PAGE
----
Ministerial Changes.

Part of War Situation. – in the House of Commons on 24th February 1942.

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Photo of Mr Rhys Davies Mr Rhys Davies , Westhoughton

I hope the House will, as usual, be tolerant with what I shall say, because what I shall speak about may not be acceptable to the majority of the Members of the House. I find since the war began that the House of Commons—and this is a tribute to it—is probably the most tolerant place in which I speak on the issues of the war as I see them. I do not want to dwell unduly on the recent changes in the Government, although in my 20 years in this House I have seen many similar reconstructions. The first observation I want to make on that score is that I see no point whatever in changing Ministers unless that denotes a change in policy. The policy of the new Government, I think, is exactly the same as that of the previous one, that is, death or victory, fight on to the last man, the last shilling and the last drop of blood. It seems to me, therefore, that the House of Commons and the country are satisfied just with changing the members of the team. I might say to the right hon. and learned Gentleman the Member for East Bristol (Sir S. Cripps) that I am rather intrigued to see him where he is at the moment. He has been a long time fitting himself in with any party, and, being almost alone in the views I am now expressing, I am rather encouraged by the career of the right hon. and learned Gentleman. One of the qualities so it seems to me to become of some importance in British politics is, first of all, to have your face set against everybody and everybody's face against you.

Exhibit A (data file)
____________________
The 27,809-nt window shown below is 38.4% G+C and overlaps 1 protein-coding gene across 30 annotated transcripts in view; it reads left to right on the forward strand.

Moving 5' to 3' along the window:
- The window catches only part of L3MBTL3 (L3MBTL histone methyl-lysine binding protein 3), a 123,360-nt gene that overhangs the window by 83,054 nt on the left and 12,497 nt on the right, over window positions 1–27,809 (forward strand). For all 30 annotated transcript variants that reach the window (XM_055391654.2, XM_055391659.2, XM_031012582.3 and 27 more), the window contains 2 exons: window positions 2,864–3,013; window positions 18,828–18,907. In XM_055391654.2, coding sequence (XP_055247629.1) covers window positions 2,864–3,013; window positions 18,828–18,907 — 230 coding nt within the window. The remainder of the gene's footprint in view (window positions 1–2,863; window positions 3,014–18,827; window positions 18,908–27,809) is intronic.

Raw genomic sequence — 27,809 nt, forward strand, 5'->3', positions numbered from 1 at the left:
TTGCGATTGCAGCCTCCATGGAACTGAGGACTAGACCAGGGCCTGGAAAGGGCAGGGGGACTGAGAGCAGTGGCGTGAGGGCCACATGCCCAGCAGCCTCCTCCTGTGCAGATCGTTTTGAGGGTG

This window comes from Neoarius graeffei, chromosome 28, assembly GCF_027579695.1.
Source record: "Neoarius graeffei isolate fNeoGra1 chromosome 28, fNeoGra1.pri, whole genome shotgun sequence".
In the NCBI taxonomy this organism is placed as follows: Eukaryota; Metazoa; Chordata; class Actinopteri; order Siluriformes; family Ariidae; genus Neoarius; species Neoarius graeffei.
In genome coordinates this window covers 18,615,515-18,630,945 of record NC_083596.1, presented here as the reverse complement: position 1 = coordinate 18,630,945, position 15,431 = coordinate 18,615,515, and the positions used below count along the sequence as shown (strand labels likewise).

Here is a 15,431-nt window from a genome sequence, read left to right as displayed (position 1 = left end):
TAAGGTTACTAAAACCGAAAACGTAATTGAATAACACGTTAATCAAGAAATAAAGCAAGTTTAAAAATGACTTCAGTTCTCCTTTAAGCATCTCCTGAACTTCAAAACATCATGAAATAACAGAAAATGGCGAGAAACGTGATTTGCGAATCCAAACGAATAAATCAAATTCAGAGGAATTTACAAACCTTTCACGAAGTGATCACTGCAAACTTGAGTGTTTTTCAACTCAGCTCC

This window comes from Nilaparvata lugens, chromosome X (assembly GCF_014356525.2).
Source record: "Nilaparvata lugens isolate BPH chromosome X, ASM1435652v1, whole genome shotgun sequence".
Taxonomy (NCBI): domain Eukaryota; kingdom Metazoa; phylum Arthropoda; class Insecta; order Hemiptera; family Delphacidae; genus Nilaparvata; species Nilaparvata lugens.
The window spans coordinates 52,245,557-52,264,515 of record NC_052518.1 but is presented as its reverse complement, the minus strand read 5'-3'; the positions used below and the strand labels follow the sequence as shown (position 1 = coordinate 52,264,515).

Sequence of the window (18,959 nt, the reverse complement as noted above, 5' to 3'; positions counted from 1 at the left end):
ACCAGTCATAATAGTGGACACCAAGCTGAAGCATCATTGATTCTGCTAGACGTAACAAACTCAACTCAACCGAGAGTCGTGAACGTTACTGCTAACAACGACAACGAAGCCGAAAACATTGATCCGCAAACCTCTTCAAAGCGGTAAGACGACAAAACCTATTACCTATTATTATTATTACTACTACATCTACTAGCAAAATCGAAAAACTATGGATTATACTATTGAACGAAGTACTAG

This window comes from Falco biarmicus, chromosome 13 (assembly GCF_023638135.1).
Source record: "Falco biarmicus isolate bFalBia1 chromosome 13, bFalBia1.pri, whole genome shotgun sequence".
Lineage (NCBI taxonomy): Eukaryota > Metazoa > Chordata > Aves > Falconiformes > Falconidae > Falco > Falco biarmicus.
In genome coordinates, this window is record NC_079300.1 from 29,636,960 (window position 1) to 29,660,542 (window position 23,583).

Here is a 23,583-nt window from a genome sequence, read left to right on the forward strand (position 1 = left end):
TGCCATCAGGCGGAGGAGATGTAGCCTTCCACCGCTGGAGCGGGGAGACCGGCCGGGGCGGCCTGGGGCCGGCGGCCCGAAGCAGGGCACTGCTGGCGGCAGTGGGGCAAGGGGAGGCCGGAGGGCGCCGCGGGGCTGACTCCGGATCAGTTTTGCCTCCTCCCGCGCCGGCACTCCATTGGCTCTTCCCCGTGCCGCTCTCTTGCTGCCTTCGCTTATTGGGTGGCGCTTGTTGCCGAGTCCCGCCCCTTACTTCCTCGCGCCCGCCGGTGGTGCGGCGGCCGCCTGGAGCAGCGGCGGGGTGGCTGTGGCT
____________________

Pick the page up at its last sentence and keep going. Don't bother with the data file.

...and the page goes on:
Let me come, if I may, to quote what the Prime Minister wrote some time ago as to the value of changing Ministers. I have an appropriate quotation telling us how his mind works on the way in which a Prime Minister ought to deal with what I might call his failures. In his "Great Contemporaries" he wrote this about i Mr. Asquith, whom I remember here: In affairs he had that ruthless side without which great matters cannot be handled. When offering me Cabinet office in the Government in 1908 he repeated to me Mr. Gladstone's saying, 'The first essential for a Prime Minister is to be a good butcher,' and he added,' There are several who must be pole-axed now,' and they were. It seems to me from the experience of the last fews weeks that we have in the present Prime Minister the greatest political butcher in the history of the British people. I do not think I have seen or read about such a veritable slaughterhouse as we have witnessed in 10, Downing Street, during the last day or two. Let me put this point. There is a small group of us in this House of Commons who are trying to feel our way out of this war without this talk of continuously shedding blood and possibly bringing Europe unto pestilence, famine, revolution and anarchy. I am not sure that the whole of this Continent will not come down to that unless we try to resurrect reason, decency and the moral and spiritual forces that have been submerged by this hatred among nations, which, if I may so, has been artificially engendered by governments, the Press and the radio all over Europe. The right hon. and learned Gentleman, speaking at Bristol the other day, touched upon a very important point in this war. A group to which I belong has always tried to get His Majesty's Government to make it more clear than ever what we are fighting about. Are we fighting, for tin, for oil in Iraq, or for rubber in the Malay States; or are we fighting merely for fighting's sake? I do not like the patriotism of individuals being measured by whether they support the war or not. To me, the highest form of patriotism is to try and bring my country out of this terrible débâcle in which we find ourselves. One of the ways to do that is to pursue the point made by the right hon. and learned Gentleman at Bristol, when he said: It seemed to me to be high time that some leading Government in the world—and none better than the British—should give an indication, in terms far more definite and precise than those of the Atlantic Charter, of what was going to happen if the Allies were victorious, as victorious they would be. That is a very excellent statement, coming from the right hon. and learned Gentleman, and especially in view of the position in which he finds himself now. I hope that he will not alter his tune because he has changed his position, as many people do. Let me make this one criticism of the Atlantic Charter. It is a point which ought to be pressed home, because I hate Nazism as much as anybody here. I preached against Nazism and totalitarianism at a time when some hon. and right hon. Gentlemen went over to Germany and, when they came back, said, "See what Nazism has done; it has built magnificent motor roads all over the country." My answer to them was, "I do not care what roads it builds; I care not what bridges it constructs, the mere fact that one man or a dozen men arrogate to themselves the right to do all the political thinking for their fellows is in itself a condemnation of that political system." This is what the Atlantic Charter says in effect. These two great men, our Prime Minister and President Roosevelt, said," We are going to disarm all the aggressor nations and remain armed to the teeth ourselves. Many hon. Members here have been to Germany, and they will have met Germans, as I have, who are as opposed to the totalitarian idea of government as any radical in this House. Of course, those Germans have no chance of expressing themselves. I might say in passing that I am very proud that we have maintained such liberty as we possess, to allow a person like myself to say the things that I say now. I want the British Government to make such an appeal to the decent-minded Germans and Italians—[An HON. MEMBER: "Where are they?"] A very much greater man than I has given the answer to that question. Premier Stalin did so yesterday. If I might say so, I notice that our own Prime Minister, too, has been a little more careful in the wording of his speeches in the last few weeks. Let me pay a tribute to Stalin; his words are worth quoting: Statements appear from time to time in the foreign Press— That includes our Press— to the effect that the Red Army aims at the destruction of the German people. That is a wicked and foolish lie. It is probable that this war will bring about the end of Hitler's clique, but it would be ridiculous to identify Hitler's clique with the German people and the German State. It was a very much greater man than I who said that. He proceeded: History teaces that Hitlers come and go, but the German people and the German State remain. Whatever the end of this war may be, all the Hitlers of the world will have to go. Whoever stands up and tries to dominate millions of his fellow men will not be entitled, in due course, to continue to do that sort of thing.